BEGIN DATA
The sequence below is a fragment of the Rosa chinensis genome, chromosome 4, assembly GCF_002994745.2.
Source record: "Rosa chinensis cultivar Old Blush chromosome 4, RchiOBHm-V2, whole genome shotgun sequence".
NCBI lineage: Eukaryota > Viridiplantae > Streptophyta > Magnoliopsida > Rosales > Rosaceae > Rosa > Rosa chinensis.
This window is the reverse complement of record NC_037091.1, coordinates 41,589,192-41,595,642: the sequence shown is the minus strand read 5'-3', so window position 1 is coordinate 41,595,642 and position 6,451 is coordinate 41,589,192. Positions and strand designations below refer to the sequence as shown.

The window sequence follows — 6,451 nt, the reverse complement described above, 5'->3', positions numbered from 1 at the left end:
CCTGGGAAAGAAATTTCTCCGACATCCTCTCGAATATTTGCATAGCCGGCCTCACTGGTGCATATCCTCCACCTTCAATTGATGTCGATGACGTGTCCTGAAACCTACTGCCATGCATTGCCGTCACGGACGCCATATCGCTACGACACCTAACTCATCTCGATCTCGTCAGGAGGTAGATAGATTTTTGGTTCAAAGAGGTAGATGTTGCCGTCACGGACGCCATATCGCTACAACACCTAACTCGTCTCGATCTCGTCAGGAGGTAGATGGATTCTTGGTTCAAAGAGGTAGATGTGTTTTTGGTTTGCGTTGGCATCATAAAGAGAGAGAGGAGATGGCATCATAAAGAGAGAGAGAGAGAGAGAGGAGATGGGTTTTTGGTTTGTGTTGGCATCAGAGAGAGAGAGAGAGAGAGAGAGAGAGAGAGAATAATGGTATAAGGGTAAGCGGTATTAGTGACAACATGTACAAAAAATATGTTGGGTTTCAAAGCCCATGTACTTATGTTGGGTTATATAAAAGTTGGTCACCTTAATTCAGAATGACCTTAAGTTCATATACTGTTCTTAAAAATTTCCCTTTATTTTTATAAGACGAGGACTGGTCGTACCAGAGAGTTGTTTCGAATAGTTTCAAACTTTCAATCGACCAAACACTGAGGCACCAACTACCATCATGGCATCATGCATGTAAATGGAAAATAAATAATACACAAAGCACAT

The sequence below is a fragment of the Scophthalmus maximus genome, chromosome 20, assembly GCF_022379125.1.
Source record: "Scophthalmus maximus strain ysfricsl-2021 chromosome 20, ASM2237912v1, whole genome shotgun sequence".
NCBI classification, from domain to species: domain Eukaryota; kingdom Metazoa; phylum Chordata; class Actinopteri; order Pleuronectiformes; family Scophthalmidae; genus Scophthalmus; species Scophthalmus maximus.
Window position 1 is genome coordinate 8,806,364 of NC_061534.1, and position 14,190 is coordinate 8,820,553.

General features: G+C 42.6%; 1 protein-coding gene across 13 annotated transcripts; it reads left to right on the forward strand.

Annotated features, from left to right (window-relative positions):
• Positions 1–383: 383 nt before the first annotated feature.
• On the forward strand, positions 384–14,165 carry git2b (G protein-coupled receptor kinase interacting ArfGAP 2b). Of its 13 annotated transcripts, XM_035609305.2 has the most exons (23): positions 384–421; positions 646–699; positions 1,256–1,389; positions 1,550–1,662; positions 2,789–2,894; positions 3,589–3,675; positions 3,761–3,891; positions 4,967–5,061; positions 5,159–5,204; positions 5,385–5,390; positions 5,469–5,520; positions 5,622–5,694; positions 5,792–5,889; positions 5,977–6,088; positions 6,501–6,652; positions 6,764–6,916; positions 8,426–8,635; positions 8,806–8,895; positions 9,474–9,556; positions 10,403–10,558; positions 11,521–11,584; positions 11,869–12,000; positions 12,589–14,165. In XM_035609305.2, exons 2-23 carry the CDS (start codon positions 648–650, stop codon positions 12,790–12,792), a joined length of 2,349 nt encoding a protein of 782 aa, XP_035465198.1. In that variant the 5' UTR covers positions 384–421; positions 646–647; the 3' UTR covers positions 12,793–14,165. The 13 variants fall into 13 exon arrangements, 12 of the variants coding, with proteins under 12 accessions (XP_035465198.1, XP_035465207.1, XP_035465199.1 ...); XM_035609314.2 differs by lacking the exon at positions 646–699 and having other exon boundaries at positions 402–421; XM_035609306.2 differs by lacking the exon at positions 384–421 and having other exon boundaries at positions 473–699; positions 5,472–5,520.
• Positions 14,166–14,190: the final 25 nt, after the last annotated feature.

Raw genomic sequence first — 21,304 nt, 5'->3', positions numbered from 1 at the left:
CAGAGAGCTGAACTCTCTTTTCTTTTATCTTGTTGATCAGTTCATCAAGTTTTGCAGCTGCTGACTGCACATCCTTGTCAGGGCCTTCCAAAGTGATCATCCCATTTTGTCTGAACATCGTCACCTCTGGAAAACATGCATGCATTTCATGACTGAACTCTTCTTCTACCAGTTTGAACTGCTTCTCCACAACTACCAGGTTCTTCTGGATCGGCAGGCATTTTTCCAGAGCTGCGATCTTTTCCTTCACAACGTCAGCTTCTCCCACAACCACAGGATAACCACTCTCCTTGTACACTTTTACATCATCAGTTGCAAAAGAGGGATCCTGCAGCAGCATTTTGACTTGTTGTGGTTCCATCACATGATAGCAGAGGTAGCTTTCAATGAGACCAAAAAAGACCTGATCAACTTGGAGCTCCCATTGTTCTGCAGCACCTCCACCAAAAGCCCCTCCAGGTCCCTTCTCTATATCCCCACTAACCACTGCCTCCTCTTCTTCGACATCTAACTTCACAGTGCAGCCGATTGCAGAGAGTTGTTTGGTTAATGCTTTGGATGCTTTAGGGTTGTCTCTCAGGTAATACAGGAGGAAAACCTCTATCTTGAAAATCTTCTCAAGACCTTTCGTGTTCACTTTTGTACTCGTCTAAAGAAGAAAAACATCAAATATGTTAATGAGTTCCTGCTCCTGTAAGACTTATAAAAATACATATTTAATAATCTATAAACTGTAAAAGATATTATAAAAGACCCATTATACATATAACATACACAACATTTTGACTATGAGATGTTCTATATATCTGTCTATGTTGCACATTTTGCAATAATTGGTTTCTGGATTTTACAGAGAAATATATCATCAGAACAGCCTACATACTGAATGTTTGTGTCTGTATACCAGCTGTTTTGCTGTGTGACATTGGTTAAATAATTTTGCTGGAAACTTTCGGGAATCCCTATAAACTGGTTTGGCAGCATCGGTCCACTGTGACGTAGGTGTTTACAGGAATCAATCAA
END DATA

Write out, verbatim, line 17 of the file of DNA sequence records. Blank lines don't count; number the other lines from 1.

CAGAGAGCTGAACTCTCTTTTCTTTTATCTTGTTGATCAGTTCATCAAGTTTTGCAGCTGCTGACTGCACATCCTTGTCAGGGCCTTCCAAAGTGATCATCCCATTTTGTCTGAACATCGTCACCTCTGGAAAACATGCATGCATTTCATGACTGAACTCTTCTTCTACCAGTTTGAACTGCTTCTCCACAACTACCAGGTTCTTCTGGATCGGCAGGCATTTTTCCAGAGCTGCGATCTTTTCCTTCACAACGTCAGCTTCTCCCACAACCACAGGATAACCACTCTCCTTGTACACTTTTACATCATCAGTTGCAAAAGAGGGATCCTGCAGCAGCATTTTGACTTGTTGTGGTTCCATCACATGATAGCAGAGGTAGCTTTCAATGAGACCAAAAAAGACCTGATCAACTTGGAGCTCCCATTGTTCTGCAGCACCTCCACCAAAAGCCCCTCCAGGTCCCTTCTCTATATCCCCACTAACCACTGCCTCCTCTTCTTCGACATCTAACTTCACAGTGCAGCCGATTGCAGAGAGTTGTTTGGTTAATGCTTTGGATGCTTTAGGGTTGTCTCTCAGGTAATACAGGAGGAAAACCTCTATCTTGAAAATCTTCTCAAGACCTTTCGTGTTCACTTTTGTACTCGTCTAAAGAAGAAAAACATCAAATATGTTAATGAGTTCCTGCTCCTGTAAGACTTATAAAAATACATATTTAATAATCTATAAACTGTAAAAGATATTATAAAAGACCCATTATACATATAACATACACAACATTTTGACTATGAGATGTTCTATATATCTGTCTATGTTGCACATTTTGCAATAATTGGTTTCTGGATTTTACAGAGAAATATATCATCAGAACAGCCTACATACTGAATGTTTGTGTCTGTATACCAGCTGTTTTGCTGTGTGACATTGGTTAAATAATTTTGCTGGAAACTTTCGGGAATCCCTATAAACTGGTTTGGCAGCATCGGTCCACTGTGACGTAGGTGTTTACAGGAATCAATCAA